The rectifier circuit can be interconnected in such a manner that at least one of the comparators and/or at least one of the inverters can be supplied with electrical energy by means of the DC voltage at the first and/or the second DC voltage terminal. According to this embodiment, the operating DC voltage required for operating the comparators and other circuit components, respectively, is taken from the rectified output voltage of the rectifier circuit. In this scenario, the circuit first settles and the operating voltage for the drive circuit parts is built up by those circuit sections which are driven by these drive elements. In addition, an electrical voltage, the amount of which is below the crest values of the input AC voltage, is also present at the gate terminals of rectifier transistors in the settled state. Larger amounts of voltage at these gates provide the rectifier transistors with higher conductivity in the switched-on state and the overall circuit with higher efficiency.

According to another embodiment, an additional rectifier circuit (e.g. a rectifier circuit according to the invention or a rectifier circuit known from the prior art such as, for example, the one illustrated in FIG. 1A) is provided which is interconnected in such a manner that at least one of the comparators and/or at least one of the inverters can be supplied with electrical energy by means of the additional rectifier circuit. In other words, the operating voltage for the comparators or for other circuit sections is generated by means of a separate rectifier in this case. This can be a rectifier known from the prior art or a rectifier according to the invention. Since the power needed for operating circuit sections (e.g. the comparators or the inverters) is low in many cases, such an additional rectifier circuit can be dimensioned in such a manner that its reduced efficiency is negligibly small when considering the overall rectifier circuit.

In another embodiment of the rectifier circuit, it is interconnected in such a manner that at least one of the comparators and/or at least one of the inverters can be supplied with electrical energy by means of the AC voltage at the first and/or the second AC voltage terminal. According to this embodiment, the operating voltages of the comparators and further circuit sections can be taken directly from the AC voltage source. If the correct polarity is present at the comparators (e.g. during a half wave of an AC voltage), the comparator can be operated by using the AC voltage, according to the invention, at least in this time interval.

At least one of the field effect transistors can be a polymer field effect transistor, a silicon-on-insulator (SOI) field effect transistor, a bulk silicon field effect transistor, a junction FET, a Fin-FET or a dual gate field effect transistor.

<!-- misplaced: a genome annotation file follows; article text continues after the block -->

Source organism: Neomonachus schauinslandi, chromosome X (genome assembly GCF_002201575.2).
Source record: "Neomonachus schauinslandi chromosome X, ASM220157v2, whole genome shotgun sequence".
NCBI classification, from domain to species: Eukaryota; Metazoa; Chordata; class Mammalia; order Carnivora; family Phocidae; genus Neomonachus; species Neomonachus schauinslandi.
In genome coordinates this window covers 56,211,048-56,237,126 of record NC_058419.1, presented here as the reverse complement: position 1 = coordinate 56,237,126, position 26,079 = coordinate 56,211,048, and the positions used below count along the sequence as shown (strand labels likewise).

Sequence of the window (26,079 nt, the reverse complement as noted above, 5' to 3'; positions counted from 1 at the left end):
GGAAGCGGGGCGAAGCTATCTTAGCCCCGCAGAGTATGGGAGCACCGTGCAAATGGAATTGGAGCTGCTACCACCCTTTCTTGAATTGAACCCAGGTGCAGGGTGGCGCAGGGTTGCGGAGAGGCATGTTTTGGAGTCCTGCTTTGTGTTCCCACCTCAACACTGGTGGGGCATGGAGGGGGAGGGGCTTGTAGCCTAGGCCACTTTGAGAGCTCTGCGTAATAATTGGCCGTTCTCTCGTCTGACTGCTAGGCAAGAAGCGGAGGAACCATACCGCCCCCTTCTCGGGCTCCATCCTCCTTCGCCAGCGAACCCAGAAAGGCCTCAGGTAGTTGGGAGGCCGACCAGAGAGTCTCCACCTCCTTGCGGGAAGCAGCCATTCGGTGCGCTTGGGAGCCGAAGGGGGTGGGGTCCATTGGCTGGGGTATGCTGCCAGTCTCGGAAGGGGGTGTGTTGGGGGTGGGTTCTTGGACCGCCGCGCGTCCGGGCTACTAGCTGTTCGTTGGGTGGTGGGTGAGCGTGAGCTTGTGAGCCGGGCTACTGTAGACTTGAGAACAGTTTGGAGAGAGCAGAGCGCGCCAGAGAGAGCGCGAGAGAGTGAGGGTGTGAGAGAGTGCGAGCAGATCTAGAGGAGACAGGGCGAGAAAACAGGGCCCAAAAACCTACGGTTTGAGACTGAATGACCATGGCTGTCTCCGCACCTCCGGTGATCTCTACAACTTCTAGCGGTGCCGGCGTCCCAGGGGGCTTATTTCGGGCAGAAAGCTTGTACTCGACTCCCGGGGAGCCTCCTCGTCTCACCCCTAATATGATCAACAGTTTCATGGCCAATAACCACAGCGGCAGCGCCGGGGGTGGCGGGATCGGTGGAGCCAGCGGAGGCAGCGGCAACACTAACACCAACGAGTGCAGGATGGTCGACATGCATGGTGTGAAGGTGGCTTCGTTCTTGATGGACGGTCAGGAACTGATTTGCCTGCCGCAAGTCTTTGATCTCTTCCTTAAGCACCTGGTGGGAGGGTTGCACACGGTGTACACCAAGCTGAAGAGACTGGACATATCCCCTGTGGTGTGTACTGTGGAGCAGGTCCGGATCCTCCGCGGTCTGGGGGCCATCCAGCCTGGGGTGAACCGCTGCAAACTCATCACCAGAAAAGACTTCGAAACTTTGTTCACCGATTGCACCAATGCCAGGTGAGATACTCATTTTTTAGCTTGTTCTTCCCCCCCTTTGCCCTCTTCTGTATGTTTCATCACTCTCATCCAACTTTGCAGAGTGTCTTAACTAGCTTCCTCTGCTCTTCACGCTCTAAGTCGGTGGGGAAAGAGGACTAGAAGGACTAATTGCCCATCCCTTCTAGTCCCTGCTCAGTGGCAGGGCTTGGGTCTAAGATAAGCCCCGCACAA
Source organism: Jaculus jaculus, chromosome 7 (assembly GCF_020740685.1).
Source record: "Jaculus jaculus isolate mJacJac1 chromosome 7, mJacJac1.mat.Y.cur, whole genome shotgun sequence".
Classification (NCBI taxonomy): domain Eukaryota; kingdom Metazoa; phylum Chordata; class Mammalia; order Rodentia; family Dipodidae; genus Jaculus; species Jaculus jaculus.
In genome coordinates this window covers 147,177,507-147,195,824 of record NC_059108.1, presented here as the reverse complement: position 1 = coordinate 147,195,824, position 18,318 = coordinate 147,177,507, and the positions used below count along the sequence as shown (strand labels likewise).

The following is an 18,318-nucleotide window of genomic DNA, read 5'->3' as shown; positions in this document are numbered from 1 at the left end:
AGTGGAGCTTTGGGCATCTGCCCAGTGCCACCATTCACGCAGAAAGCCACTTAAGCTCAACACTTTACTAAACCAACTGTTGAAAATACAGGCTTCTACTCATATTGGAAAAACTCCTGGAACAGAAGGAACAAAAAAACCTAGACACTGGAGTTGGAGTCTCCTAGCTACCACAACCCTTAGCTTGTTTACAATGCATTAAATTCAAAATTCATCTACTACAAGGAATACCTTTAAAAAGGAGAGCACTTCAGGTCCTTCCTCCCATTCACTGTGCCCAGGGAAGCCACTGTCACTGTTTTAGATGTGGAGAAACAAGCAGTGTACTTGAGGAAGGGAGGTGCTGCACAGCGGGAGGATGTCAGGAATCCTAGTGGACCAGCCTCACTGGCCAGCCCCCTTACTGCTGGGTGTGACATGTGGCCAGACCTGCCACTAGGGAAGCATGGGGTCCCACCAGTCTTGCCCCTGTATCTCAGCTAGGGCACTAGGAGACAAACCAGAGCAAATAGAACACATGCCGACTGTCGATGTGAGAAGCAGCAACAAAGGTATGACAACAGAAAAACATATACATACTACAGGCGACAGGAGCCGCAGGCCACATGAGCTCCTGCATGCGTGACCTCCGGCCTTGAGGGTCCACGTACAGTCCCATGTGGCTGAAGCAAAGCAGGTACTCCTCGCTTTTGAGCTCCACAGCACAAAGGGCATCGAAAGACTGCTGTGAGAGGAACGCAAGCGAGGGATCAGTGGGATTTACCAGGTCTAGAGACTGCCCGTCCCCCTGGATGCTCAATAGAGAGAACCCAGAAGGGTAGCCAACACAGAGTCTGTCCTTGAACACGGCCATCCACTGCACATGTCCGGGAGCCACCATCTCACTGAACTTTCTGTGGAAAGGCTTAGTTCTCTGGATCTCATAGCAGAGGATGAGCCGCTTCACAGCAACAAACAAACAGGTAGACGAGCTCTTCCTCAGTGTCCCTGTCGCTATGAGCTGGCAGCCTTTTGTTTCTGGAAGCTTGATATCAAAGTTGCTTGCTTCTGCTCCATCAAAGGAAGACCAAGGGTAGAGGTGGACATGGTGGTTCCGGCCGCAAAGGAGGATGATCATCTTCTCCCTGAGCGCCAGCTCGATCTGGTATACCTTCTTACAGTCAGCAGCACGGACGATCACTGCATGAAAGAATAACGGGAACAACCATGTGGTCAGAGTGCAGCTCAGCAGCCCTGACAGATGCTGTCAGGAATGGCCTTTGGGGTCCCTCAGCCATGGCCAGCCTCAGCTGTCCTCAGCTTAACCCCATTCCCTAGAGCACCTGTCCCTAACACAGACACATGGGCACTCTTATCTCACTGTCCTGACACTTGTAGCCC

The AC voltage can be provided by means of an AC voltage element which is in one example an antenna, a coil or an AC voltage source.

When using a coil as AC voltage element, it can be provided with a center tap at which an electrical reference potential can be provided. For example, the center tap of the coil can be connected to the electrical ground potential.

In one example, at least a part of the circuit components of the rectifier circuit according to the invention is implemented in polymer electronics or silicon microelectronics.

In the further text, the circuit arrangement according to the invention, which has a rectifier circuit according to the invention, is described in greater detail. Embodiments of the rectifier circuit also apply to the circuit arrangement and vice versa.

The circuit arrangement can be set up as contactless chip card or identification data medium (“ID tag”, for example an RFID (Radio Frequency Identification) data medium, e.g. a transponder) or installed in such a device. In these applications, the advantages of the rectifier circuit are apparent, namely in the simple configuration, inexpensive production and sufficiently good functionality with low losses in providing a DC voltage.

BRIEF DESCRIPTION OF THE DRAWINGS

The accompanying drawings are included to provide a further understanding of the present invention and are incorporated in and constitute a part of this specification. The drawings illustrate the embodiments of the present invention and together with the description serve to explain the principles of the invention. Other embodiments of the present invention and many of the intended advantages of the present invention will be readily appreciated as they become better understood by reference to the following detailed description. The elements of the drawings are not necessarily to scale relative to each other. Like reference numerals designate corresponding similar parts.

FIG. 1A illustrates a rectifier circuit known from the prior art.

FIG. 1B illustrates a current/voltage characteristic of diodes interconnected in the rectifier circuit from FIG. 1A.

FIG. 1C illustrates a diagram which illustrates the output DC voltage, which can be achieved with the rectifier circuit from FIG. 1A, in dependence on an input AC voltage.

FIG. 2 illustrates a rectifier circuit according to a first exemplary embodiment of the invention.

FIG. 3 illustrates a rectifier circuit according to a second exemplary embodiment of the invention.

FIG. 4 illustrates a rectifier circuit which is a precursor of a rectifier circuit according to the invention.

FIG. 5 illustrates an arrangement of diagrams from which the functionality of a rectifier circuit according to the invention can be seen.